Russia and Ukraine might be close to signing a new gas supply deal next week, ending a long-term standoff that has repeatedly threatened Europe’s energy security, officials from both sides indicated on Wednesday.
Ukraine, a large buyer of Russian gas and a major transit nation for Russia’s exports by pipeline to Western Europe, says Moscow is charging far too much for the fuel under a 10-year contract signed by the previous Ukrainian government in 2009.
Moscow is seeking significant political and economic concessions from Ukraine in exchange for reviewing the gas deal, such as joining a Russia-led trade bloc – which would mean Kiev giving up its strategic goal of European integration.
On Wednesday, officials on both sides hinted at a possible agreement – although on several occasions in the past such indications turned out to be false, leaving European buyers of Russian gas worried about potential supply disruptions.
Clashes between Kiev and Moscow that led to interruptions in the Western flow of gas via Ukraine seriously disrupted European supplies in 2006 and 2009, causing countries including Bulgaria and Slovakia to be without energy in the depths of winter.
Commenting on rumours that Ukrainian President Viktor Yanukovich would visit Moscow on Dec. 18 to sign a new gas deal, Russia’s ambassador to Ukraine, Mikhail Zurabov, said the trip could indeed take place if the deal is ready by that time.
“If this meeting happens on the 18th – and work is under way on its agenda and content – it will happen only if there is an agreement to be reached,” Interfax news agency quoted him as saying.
Separately, Interfax quoted an aide to Russian President Vladimir Putin as saying that a meeting between Mr. Putin and Mr. Yanukovich was being discussed though no date had yet been set.
Russia’s pipeline gas export monopoly, Gazprom, declined to comment. But in a statement it said its chief executive Alexei Miller met Ukrainian Energy Minister Yuri Boiko in Moscow on Wednesday.
On the Ukrainian side, Kommersant-Ukraine newspaper quoted an unnamed central bank source who also said he expected a new deal with Russia soon, probably before a fresh round of talks with the International Monetary Fund in late January.
Getting a significant discount from Russia could help Kiev secure fresh IMF support without raising gas and heating prices for households, the source said.
Europe has a major interest in seeing the issue resolved as it gets around a quarter of its gas from Russia and around two-thirds of this still flows via Ukraine, although Moscow has been developing alternative routes.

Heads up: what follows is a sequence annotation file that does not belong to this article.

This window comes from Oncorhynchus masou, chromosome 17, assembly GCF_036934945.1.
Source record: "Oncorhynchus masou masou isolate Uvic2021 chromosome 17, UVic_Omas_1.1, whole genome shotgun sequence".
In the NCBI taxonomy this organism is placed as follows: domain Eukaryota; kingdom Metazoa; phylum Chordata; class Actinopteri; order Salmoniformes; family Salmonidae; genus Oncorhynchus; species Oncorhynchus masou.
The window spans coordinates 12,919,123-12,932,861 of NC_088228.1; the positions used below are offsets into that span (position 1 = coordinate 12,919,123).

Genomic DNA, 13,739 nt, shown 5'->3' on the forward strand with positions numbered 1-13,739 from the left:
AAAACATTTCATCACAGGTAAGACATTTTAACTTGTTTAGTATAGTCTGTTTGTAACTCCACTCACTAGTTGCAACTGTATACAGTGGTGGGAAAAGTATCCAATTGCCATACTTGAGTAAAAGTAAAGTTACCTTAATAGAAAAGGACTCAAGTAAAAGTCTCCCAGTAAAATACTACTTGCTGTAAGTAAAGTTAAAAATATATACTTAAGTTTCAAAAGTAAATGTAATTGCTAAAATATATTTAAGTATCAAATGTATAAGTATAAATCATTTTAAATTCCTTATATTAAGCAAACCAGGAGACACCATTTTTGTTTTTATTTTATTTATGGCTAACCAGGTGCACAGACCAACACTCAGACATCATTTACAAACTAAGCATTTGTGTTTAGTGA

The consensus among analysts is that, for a deal to materialize, Ukraine will have to make some major concessions.
One of Russia’s ambitions has been to gain control of Ukraine’s pipelines and other energy infrastructure. Kiev has long refused to privatize the gas pipelines, seeing them as strategic assets and a source of leverage over Moscow.
“It could be the (Ukrainian gas) pipelines … and Russia could be also interested in our underground gas storage facilities,” Kiev-based political analyst Volodymyr Fesenko said.
Ukraine has refused to join the post-Soviet Customs Union of Russia, Belarus and Kazakhstan as that would mean scrapping plans to sign a free-trade agreement with the European Union.
Russia sells its gas to Belarus at about $170 (U.S.) per thousand cubic metres, about 40 per cent of the price that Ukraine pays.
Ukraine’s free-trade deal with the EU has been agreed in principle, but was shelved after a court jailed former prime minister Yulia Tymoshenko on charges of abuse of office in 2011 – over the same 2009 gas deal Kiev is trying to renegotiate.
Kiev, however, says European integration remains its priority and has offered Moscow a compromise solution – signing a separate trade pact with the customs union.
Whichever concession he chooses to make now, Mr. Yanukovich will face accusations from opponents of betraying national interests.
But a deal with Russia may be the only way to revive economic growth and cut the ballooning budget deficit without resorting to politically risky austerity policies two years ahead of the 2015 presidential election.
So far, Russia and Ukraine have been using a costly strategy of attrition in the dispute.
Kiev this year started cutting gas imports while Moscow threatens to leave Ukraine without gas transit fees worth about $2.5-billion a year by building alternative pipelines – such as the $20-billion South Stream – to ship the fuel to Europe.
Although Ukraine’s import cuts – to 27 billion cubic metres this year from about 40 bcm in 2011 – mean it will pay billions of dollars less to Gazprom, they come at a cost.
Ukraine announced this week it had borrowed $3.7-billion from China’s Development Bank to finance the conversion of its power plants from burning gas to coal.
Kiev’s other energy projects, such as launching shale gas production and building a liquefied natural gas on the Black Sea, require billions of dollars in investments.
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